June 12, 2005
June 12, 2005
June 15, 2005
10.1235.1 - 10.1235.12
Teaching the Programmer’s “Bag of Tricks” Brian J. Resnick, P.E. University of Cincinnati
Prior to entering academia, the author provided supplemental programming education to the new hires for a manufacturer of an embedded system application. Over a twenty year period, he observed the skill set of graduates from a variety of educational institutions, and discovered that they understood the syntax but were unable to conceive or express a solution to many of the problems at hand. They had limited exposure to the problem-solving techniques of the programmer.
This paper presents an approach for teaching programming that evolved from the experiences of enabling those new hires to perform their job. It describes how to prepare to learn a language, presents visualization techniques and problem assignments that take a student from zero to full- speed, and concludes with a series of programming axioms and background information that is essential to every programmer. The author applied this approach to one course of Data Structures in C++ for third-year students who had previously received one or two courses in other programming languages. Selected comments from a survey of the students are included.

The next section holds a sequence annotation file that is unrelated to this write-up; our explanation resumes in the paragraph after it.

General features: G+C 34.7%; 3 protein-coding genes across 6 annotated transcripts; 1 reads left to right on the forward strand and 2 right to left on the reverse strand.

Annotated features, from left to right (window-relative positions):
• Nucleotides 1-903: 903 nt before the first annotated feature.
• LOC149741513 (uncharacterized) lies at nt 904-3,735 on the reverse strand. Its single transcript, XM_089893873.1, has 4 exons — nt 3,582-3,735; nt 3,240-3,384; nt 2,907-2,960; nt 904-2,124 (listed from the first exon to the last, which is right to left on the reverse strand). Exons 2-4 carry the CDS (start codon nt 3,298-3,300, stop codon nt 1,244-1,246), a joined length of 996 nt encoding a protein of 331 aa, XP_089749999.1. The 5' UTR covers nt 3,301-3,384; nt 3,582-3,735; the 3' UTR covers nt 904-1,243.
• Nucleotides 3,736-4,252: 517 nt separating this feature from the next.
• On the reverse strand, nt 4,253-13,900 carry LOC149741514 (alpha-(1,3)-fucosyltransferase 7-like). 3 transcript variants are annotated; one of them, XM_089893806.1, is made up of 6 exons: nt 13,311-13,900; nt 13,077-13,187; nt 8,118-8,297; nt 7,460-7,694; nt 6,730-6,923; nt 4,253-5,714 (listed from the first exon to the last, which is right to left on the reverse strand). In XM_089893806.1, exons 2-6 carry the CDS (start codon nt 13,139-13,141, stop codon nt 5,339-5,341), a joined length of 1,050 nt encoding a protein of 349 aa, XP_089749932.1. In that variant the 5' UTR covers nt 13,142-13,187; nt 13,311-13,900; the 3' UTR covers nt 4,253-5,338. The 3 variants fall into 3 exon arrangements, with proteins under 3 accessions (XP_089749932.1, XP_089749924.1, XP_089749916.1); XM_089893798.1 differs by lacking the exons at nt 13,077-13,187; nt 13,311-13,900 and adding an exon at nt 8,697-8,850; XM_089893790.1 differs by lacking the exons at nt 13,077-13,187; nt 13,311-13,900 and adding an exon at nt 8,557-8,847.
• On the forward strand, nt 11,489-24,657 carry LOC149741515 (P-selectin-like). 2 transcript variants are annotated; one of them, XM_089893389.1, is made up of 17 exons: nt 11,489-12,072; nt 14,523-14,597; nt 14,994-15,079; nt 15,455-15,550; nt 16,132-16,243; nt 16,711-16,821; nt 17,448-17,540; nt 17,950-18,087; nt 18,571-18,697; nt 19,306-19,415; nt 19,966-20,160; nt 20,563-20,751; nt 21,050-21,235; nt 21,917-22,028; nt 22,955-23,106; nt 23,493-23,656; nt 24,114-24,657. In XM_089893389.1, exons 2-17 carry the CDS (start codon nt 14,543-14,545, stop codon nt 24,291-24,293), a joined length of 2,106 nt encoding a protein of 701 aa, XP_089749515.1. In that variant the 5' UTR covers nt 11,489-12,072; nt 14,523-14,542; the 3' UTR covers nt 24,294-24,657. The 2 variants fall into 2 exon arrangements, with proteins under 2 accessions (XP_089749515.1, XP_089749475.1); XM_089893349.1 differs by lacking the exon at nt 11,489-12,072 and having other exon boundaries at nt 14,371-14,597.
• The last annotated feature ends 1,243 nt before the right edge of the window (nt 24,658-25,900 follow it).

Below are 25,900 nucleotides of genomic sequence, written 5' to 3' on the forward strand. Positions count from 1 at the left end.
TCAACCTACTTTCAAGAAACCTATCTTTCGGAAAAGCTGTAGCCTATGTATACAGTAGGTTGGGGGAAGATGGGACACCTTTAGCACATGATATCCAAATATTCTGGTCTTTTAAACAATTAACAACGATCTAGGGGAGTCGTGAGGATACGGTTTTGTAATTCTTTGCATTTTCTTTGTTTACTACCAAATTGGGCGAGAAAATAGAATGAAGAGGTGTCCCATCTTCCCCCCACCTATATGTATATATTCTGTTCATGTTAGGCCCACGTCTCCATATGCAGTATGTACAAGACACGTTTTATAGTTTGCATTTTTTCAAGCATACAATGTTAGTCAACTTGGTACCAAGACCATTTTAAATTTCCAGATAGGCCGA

Computing Curricula 2001 , a joint task force report from the Computer Society of the Institute for Electrical and Electronic Engineers and the Association for Computing Machinery, describes six different strategies for teaching introductory computer science. The two most widely used are the traditional Imperative-first paradigm and Objects-first, the rapidly growing approach that emphasizes objects and object-oriented design. Both place programming first and start the student with a mainstream general-purpose language.
For each strategy, Curricula 2001 provides a guideline for a two-course sequence, but strongly suggests their three-course curriculum because “the two-course sequence is no longer sufficient to cover the fundamental concepts”. Two or three courses may be the recommendation, but the reality is, as Hankley  notes, that most engineers receive just one service course wherein they learn the syntax of a language.
This limited and language-centric education results in today’s engineer, someone who can cause a program to print “Hello World”, count to ten in a loop, and sum the elements of an array, but who does not know when to use an array or what to put into the array to solve a problem.
There are two problems: one is the single course limitation, and the second is the content. Piper, Castle, Fuller and Awyzio  address the second problem by proposing a hybrid approach to the core curriculum for the University of Wollongong, which combines the Imperative-first and
Proceedings of the 2005 American Society for Engineering Education Annual Conference & Exposition Copyright © 2005, American Society for Engineering Education
Resnick, B. (2005, June), Teaching The Programmer's "Bag Of Tricks" Paper presented at 2005 Annual Conference, Portland, Oregon. 10.18260/1-2--14592
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